The Gates Foundation Awards $35 Million to Cambridge-Led Project for Self-Fertilizing Crops in Africa. The grant, provided by the Gates Foundation’s Agricultural Innovations project, will fund the Engineering Nitrogen Symbiosis for Africa (ENSA) research program over the next 5 years. The project, led by Cambridge University, aims to improve nutrient uptake in food crops, reducing the need for fertilizer in degraded lands.

Gates Ag One CEO, Joe Cornelius, on the Development: “ENSA’s pioneering work is crucial in equalizing opportunities for small-scale farmers in Africa, using cutting-edge crop technology to allow all communities to flourish.” He added that “groundbreaking” progress in crop science and innovation means long-standing challenges such as nutrient absorption and soil health are no longer limiting factors for agricultural growth.

Mr Cornelius on Gates Ag One’s Support: “We’re thrilled to support ENSA in meeting the requirements of small-scale farmers.” Oldroyd, Director of the Crop Science Centre: “African agriculture is facing a turning point, with growing demand and a threatened supply, especially due to a changing climate.”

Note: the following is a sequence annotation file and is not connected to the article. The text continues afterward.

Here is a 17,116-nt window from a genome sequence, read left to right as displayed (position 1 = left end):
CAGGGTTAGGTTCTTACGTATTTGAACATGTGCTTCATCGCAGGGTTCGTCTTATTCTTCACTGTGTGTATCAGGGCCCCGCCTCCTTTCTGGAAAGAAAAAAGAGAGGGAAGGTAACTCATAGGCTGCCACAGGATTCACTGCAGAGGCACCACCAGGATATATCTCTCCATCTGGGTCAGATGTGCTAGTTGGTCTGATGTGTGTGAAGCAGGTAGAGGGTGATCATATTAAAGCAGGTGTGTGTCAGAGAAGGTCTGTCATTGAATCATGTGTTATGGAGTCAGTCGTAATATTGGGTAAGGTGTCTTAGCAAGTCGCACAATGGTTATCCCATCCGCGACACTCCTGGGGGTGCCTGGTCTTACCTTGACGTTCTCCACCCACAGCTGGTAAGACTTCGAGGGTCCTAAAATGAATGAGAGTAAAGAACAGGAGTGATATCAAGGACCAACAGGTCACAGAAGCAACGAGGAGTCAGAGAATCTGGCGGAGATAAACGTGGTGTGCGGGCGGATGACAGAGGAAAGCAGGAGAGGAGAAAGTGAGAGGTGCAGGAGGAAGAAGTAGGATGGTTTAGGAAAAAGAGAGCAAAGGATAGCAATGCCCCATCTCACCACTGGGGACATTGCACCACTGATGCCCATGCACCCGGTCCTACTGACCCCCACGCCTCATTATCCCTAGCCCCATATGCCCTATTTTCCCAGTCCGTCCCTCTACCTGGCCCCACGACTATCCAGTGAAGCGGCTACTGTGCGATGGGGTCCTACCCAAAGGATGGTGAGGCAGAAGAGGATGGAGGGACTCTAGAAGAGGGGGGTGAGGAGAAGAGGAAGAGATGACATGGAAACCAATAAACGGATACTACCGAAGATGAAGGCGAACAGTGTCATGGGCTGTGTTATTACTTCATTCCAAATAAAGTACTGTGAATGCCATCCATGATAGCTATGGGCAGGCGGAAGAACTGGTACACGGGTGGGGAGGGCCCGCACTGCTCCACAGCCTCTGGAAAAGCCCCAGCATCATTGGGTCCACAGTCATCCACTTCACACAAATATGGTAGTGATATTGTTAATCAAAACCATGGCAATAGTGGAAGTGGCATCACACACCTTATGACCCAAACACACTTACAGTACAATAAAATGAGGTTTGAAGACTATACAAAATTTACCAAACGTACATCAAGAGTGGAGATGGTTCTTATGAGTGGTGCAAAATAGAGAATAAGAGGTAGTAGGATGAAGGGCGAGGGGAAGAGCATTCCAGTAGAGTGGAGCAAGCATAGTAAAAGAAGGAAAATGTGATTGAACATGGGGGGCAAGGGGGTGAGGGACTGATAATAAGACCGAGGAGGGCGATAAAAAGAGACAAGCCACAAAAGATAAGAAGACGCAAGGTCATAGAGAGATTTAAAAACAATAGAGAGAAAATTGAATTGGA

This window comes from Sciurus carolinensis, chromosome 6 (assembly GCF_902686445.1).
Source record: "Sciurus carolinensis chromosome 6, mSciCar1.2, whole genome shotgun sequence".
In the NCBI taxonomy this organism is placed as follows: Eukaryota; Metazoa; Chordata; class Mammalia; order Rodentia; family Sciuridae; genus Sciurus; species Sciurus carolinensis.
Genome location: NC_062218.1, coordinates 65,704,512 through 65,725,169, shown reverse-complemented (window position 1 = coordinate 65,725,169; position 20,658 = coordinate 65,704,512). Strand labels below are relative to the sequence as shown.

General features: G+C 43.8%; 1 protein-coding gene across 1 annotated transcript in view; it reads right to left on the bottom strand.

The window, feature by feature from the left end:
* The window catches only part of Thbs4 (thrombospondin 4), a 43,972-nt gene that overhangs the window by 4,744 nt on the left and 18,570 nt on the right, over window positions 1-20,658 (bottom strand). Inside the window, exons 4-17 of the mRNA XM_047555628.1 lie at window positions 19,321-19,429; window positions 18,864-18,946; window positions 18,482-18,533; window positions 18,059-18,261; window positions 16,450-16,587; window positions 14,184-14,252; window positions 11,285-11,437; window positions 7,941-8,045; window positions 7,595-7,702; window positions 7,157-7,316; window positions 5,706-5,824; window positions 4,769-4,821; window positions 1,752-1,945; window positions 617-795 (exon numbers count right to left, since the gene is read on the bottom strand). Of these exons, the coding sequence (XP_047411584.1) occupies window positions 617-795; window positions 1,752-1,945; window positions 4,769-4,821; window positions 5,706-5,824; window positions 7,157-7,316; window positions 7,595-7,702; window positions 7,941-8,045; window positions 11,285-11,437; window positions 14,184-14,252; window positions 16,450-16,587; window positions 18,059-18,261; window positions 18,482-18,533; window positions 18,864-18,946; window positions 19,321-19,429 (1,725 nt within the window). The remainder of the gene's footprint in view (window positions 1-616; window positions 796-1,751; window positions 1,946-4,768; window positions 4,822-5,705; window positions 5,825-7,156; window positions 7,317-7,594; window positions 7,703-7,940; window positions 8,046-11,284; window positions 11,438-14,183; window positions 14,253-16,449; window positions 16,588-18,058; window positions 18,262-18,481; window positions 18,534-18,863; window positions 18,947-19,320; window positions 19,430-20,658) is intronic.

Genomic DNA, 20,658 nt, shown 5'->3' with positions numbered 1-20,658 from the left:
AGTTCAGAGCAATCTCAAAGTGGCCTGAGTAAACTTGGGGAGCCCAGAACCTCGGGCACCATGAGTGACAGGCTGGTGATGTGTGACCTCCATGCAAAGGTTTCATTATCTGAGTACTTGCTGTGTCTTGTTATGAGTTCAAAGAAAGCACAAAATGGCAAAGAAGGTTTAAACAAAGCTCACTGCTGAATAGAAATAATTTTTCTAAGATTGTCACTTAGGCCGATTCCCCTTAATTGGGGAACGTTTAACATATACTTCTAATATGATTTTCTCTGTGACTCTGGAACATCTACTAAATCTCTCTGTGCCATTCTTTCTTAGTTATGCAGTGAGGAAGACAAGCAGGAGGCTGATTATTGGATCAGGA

Oldroyd on Potential Gains: “This work has the potential to bring in gains as significant as the Green Revolution without relying on costly, polluting fertilizers.” On Addressing Poverty: “Sustainable crop production in small-scale farming systems in sub-Saharan Africa directly combats severe poverty.” ENSA Latest in Gates

Ag One Funding: Gates Ag One recently granted funding to ENSA and the Realising Increased Photosynthetic Efficiency project, with Cambridge University as a collaborator. Purpose of Gates Ag One: Gates Ag One, a non-profit subsidiary of the Bill & Melinda Gates Foundation, was established to use global crop science to aid small-scale farmers in Africa and South Asia.

The foundation emphasized that “Gates Ag One” aims to equalize the playing field and enable smallholder farmers to improve their agricultural productivity, nutrition security, and climate resilience. It is focused on fast-tracking research that boosts the biological processes of six key food crops: cassava, cowpea, maize, rice, sorghum, and soybean.

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